Reality check: Don’t quit your day job! Any new business requires time to be successful—in addition, invoices due to you may not be paid for sixty days or more, so you must be prepared to operate with limited cash flow. The last person to be paid in any company is the owner—employees always come first.
Ensure that you can personally survive for up to a year without drawing a salary before thinking about starting a new business.
Myth 7: “I know how to add and subtract, so I can do my own bookkeeping and payroll.”
Reality check: Good luck with that! In reality, even a very small business requires precise and lawful bookkeeping. Employees further compound the issues. Remember, for your business and employees you need to withhold and pay federal income taxes, withhold and match Social Security and Medicare payments, file business tax returns, issue tax documents to shareholders (such as K-1s), and perhaps withhold and match healthcare costs, dental, vision, 401(k), and other benefit plan costs.
Commercial programs have come a long way, but unless you are truly familiar with all of the legal requirements, plan on initially paying someone to provide those services.
Myth 8: “I’m an 8(a)/Woman Owned/Service Disabled Veteran Owned/HUB Zone business, by law the government has to provide me with contracts.”
Reality check: Welcome to federal contracting! Yes, the federal government has goals to provide a certain percentage of commercial contracts/subcontracts to specific categories of businesses as listed above. But that doesn’t mean your business will be awarded one. Even if you fit the specific category for the procurement, you still must compete with other similar companies for the contracts.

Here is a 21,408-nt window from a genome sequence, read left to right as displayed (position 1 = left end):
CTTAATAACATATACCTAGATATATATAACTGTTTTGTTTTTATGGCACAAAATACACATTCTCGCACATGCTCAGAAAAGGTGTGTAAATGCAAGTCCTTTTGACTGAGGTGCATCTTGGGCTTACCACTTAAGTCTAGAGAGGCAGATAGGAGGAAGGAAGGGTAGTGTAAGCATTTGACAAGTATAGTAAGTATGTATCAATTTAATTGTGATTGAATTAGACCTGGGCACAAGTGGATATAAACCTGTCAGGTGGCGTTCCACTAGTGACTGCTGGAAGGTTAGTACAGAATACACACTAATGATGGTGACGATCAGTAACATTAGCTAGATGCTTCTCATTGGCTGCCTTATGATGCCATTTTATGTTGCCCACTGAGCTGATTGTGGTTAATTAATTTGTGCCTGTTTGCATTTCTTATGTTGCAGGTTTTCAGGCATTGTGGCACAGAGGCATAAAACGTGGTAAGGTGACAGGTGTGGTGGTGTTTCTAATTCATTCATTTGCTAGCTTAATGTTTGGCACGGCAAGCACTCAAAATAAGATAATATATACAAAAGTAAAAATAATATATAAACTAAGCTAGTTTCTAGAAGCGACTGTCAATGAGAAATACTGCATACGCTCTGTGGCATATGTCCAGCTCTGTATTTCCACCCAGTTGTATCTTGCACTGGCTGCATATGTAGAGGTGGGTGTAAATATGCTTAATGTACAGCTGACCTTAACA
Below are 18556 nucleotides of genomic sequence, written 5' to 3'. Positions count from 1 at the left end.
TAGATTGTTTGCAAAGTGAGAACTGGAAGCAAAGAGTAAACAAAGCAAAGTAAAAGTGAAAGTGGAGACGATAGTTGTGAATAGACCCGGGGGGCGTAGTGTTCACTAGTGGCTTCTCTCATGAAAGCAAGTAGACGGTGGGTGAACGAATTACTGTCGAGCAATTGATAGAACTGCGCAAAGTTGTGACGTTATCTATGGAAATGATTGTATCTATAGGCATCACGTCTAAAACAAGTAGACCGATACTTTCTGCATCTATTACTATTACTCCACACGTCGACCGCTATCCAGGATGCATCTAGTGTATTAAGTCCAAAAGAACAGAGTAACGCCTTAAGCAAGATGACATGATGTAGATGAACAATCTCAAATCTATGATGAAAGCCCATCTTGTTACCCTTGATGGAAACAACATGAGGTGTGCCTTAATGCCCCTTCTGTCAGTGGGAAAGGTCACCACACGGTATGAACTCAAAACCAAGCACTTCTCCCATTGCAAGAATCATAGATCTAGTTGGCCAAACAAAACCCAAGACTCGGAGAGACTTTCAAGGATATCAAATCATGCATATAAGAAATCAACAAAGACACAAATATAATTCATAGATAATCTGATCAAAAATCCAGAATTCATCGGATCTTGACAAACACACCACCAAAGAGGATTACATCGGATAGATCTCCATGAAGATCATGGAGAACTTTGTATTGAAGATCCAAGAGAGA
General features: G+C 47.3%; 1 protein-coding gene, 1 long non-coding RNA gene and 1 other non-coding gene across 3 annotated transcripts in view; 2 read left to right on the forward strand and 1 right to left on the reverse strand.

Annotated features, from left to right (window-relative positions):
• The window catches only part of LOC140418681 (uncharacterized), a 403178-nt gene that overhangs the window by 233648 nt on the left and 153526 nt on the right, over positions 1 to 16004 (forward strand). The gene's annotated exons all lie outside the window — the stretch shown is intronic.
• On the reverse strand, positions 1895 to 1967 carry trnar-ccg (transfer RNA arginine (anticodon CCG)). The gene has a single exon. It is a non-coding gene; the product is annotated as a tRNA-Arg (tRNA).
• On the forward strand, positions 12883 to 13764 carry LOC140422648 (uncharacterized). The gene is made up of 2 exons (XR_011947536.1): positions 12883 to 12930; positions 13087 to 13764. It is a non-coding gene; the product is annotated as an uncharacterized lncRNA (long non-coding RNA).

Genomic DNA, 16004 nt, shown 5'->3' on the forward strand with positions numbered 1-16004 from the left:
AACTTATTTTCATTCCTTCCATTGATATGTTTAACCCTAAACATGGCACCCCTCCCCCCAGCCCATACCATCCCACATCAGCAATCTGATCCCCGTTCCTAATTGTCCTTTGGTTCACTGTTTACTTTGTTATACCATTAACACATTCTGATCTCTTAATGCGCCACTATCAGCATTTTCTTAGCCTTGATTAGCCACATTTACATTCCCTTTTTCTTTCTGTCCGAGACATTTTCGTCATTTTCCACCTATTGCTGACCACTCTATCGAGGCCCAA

To win, you must provide the best value to the government—in these days of reduced budgets, the lowest cost proposal which meets the technical acceptability of the procurement has a great chance to win. You must also show that you are completely capable of performing the contract—past performance documentation on similar contracts is usually required.
No designation or certification guarantees that you will be awarded federal contracts—you must, with a few rare exceptions, compete to win.
Myth 9: “I’m an 8(a)/Woman Owned/Service Disabled Veteran Owned/HUB Zone business, by law large companies have to provide me with subcontracts on federal contracts.”
Reality check: Yes, the federal government requires large corporations to subcontract a certain percentage of most large contracts to small businesses. However, it is up to that large corporation to select which businesses it uses as subcontractors. One last bit of advice—few large companies will choose you if they don’t like working with you—personality does matter!
There are many great small companies for these large corporations to choose from—you must be better, smarter, and cheaper to be competitive.
With the right advice, your business dreams stand a much better chance of succeeding. A great resource for any entrepreneur or business owner is the US Small Business Administration—call the local office in your area for information on what products/services may be right for you.
Author: Dave Everhart is a recent deputy director for the Nevada District of the US Small Business Administration, and formerly an award-winning small business owner and entrepreneur.